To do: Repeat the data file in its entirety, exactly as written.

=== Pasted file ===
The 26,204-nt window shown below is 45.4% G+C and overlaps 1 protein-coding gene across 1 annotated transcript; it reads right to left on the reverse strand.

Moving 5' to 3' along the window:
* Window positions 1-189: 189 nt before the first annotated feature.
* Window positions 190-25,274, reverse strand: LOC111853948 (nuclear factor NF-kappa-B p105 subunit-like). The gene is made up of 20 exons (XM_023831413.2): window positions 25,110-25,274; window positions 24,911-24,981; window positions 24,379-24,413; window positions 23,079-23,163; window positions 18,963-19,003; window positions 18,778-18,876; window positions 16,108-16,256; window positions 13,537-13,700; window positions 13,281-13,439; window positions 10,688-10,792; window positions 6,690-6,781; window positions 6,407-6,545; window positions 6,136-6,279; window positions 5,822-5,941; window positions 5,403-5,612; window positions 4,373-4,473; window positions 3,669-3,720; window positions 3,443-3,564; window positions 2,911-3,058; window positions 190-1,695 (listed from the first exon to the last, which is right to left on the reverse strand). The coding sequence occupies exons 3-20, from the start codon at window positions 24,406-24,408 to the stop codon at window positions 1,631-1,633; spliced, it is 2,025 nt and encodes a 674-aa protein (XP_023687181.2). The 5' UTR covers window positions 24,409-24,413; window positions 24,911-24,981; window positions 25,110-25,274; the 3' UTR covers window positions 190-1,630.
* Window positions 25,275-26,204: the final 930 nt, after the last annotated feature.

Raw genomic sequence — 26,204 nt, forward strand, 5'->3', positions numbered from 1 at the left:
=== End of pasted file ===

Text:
The 26,204-nt window shown below is 45.4% G+C and overlaps 1 protein-coding gene across 1 annotated transcript; it reads right to left on the reverse strand.

Moving 5' to 3' along the window:
* Window positions 1-189: 189 nt before the first annotated feature.
* Window positions 190-25,274, reverse strand: LOC111853948 (nuclear factor NF-kappa-B p105 subunit-like). The gene is made up of 20 exons (XM_023831413.2): window positions 25,110-25,274; window positions 24,911-24,981; window positions 24,379-24,413; window positions 23,079-23,163; window positions 18,963-19,003; window positions 18,778-18,876; window positions 16,108-16,256; window positions 13,537-13,700; window positions 13,281-13,439; window positions 10,688-10,792; window positions 6,690-6,781; window positions 6,407-6,545; window positions 6,136-6,279; window positions 5,822-5,941; window positions 5,403-5,612; window positions 4,373-4,473; window positions 3,669-3,720; window positions 3,443-3,564; window positions 2,911-3,058; window positions 190-1,695 (listed from the first exon to the last, which is right to left on the reverse strand). The coding sequence occupies exons 3-20, from the start codon at window positions 24,406-24,408 to the stop codon at window positions 1,631-1,633; spliced, it is 2,025 nt and encodes a 674-aa protein (XP_023687181.2). The 5' UTR covers window positions 24,409-24,413; window positions 24,911-24,981; window positions 25,110-25,274; the 3' UTR covers window positions 190-1,630.
* Window positions 25,275-26,204: the final 930 nt, after the last annotated feature.

Raw genomic sequence — 26,204 nt, forward strand, 5'->3', positions numbered from 1 at the left: